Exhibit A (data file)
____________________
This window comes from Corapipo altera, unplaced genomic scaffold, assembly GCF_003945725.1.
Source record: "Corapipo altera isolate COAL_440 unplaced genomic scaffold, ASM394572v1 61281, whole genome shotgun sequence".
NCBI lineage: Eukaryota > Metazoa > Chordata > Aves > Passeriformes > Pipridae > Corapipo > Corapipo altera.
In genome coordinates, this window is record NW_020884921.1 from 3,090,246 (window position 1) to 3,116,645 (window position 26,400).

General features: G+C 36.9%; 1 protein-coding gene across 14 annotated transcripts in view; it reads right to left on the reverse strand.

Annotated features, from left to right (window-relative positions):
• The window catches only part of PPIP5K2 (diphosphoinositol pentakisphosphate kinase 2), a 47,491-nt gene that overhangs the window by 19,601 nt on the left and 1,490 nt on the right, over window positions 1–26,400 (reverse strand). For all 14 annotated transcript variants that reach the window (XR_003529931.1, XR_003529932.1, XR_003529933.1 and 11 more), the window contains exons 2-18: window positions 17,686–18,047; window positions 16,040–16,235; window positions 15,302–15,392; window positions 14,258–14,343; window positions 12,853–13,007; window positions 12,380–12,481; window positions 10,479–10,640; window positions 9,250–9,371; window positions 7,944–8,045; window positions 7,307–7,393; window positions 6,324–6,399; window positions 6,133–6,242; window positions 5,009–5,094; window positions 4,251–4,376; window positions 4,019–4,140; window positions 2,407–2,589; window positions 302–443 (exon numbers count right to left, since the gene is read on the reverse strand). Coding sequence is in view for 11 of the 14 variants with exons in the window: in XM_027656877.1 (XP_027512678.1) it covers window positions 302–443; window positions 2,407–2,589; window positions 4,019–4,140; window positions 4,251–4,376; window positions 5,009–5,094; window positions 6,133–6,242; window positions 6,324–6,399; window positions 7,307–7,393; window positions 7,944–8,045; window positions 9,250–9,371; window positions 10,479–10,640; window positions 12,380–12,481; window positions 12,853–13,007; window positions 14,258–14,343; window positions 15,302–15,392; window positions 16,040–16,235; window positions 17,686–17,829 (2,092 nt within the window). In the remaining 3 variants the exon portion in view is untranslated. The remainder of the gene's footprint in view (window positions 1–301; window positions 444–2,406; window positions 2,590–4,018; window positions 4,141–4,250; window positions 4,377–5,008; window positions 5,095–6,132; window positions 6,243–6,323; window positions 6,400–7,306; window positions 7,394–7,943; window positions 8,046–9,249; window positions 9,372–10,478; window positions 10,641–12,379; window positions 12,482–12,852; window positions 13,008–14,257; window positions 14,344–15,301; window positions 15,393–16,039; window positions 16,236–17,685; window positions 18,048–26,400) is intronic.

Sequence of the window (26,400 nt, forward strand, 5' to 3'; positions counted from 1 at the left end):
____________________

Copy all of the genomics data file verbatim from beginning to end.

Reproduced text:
This window comes from Corapipo altera, unplaced genomic scaffold, assembly GCF_003945725.1.
Source record: "Corapipo altera isolate COAL_440 unplaced genomic scaffold, ASM394572v1 61281, whole genome shotgun sequence".
NCBI lineage: Eukaryota > Metazoa > Chordata > Aves > Passeriformes > Pipridae > Corapipo > Corapipo altera.
In genome coordinates, this window is record NW_020884921.1 from 3,090,246 (window position 1) to 3,116,645 (window position 26,400).

General features: G+C 36.9%; 1 protein-coding gene across 14 annotated transcripts in view; it reads right to left on the reverse strand.

Annotated features, from left to right (window-relative positions):
• The window catches only part of PPIP5K2 (diphosphoinositol pentakisphosphate kinase 2), a 47,491-nt gene that overhangs the window by 19,601 nt on the left and 1,490 nt on the right, over window positions 1–26,400 (reverse strand). For all 14 annotated transcript variants that reach the window (XR_003529931.1, XR_003529932.1, XR_003529933.1 and 11 more), the window contains exons 2-18: window positions 17,686–18,047; window positions 16,040–16,235; window positions 15,302–15,392; window positions 14,258–14,343; window positions 12,853–13,007; window positions 12,380–12,481; window positions 10,479–10,640; window positions 9,250–9,371; window positions 7,944–8,045; window positions 7,307–7,393; window positions 6,324–6,399; window positions 6,133–6,242; window positions 5,009–5,094; window positions 4,251–4,376; window positions 4,019–4,140; window positions 2,407–2,589; window positions 302–443 (exon numbers count right to left, since the gene is read on the reverse strand). Coding sequence is in view for 11 of the 14 variants with exons in the window: in XM_027656877.1 (XP_027512678.1) it covers window positions 302–443; window positions 2,407–2,589; window positions 4,019–4,140; window positions 4,251–4,376; window positions 5,009–5,094; window positions 6,133–6,242; window positions 6,324–6,399; window positions 7,307–7,393; window positions 7,944–8,045; window positions 9,250–9,371; window positions 10,479–10,640; window positions 12,380–12,481; window positions 12,853–13,007; window positions 14,258–14,343; window positions 15,302–15,392; window positions 16,040–16,235; window positions 17,686–17,829 (2,092 nt within the window). In the remaining 3 variants the exon portion in view is untranslated. The remainder of the gene's footprint in view (window positions 1–301; window positions 444–2,406; window positions 2,590–4,018; window positions 4,141–4,250; window positions 4,377–5,008; window positions 5,095–6,132; window positions 6,243–6,323; window positions 6,400–7,306; window positions 7,394–7,943; window positions 8,046–9,249; window positions 9,372–10,478; window positions 10,641–12,379; window positions 12,482–12,852; window positions 13,008–14,257; window positions 14,344–15,301; window positions 15,393–16,039; window positions 16,236–17,685; window positions 18,048–26,400) is intronic.

Sequence of the window (26,400 nt, forward strand, 5' to 3'; positions counted from 1 at the left end):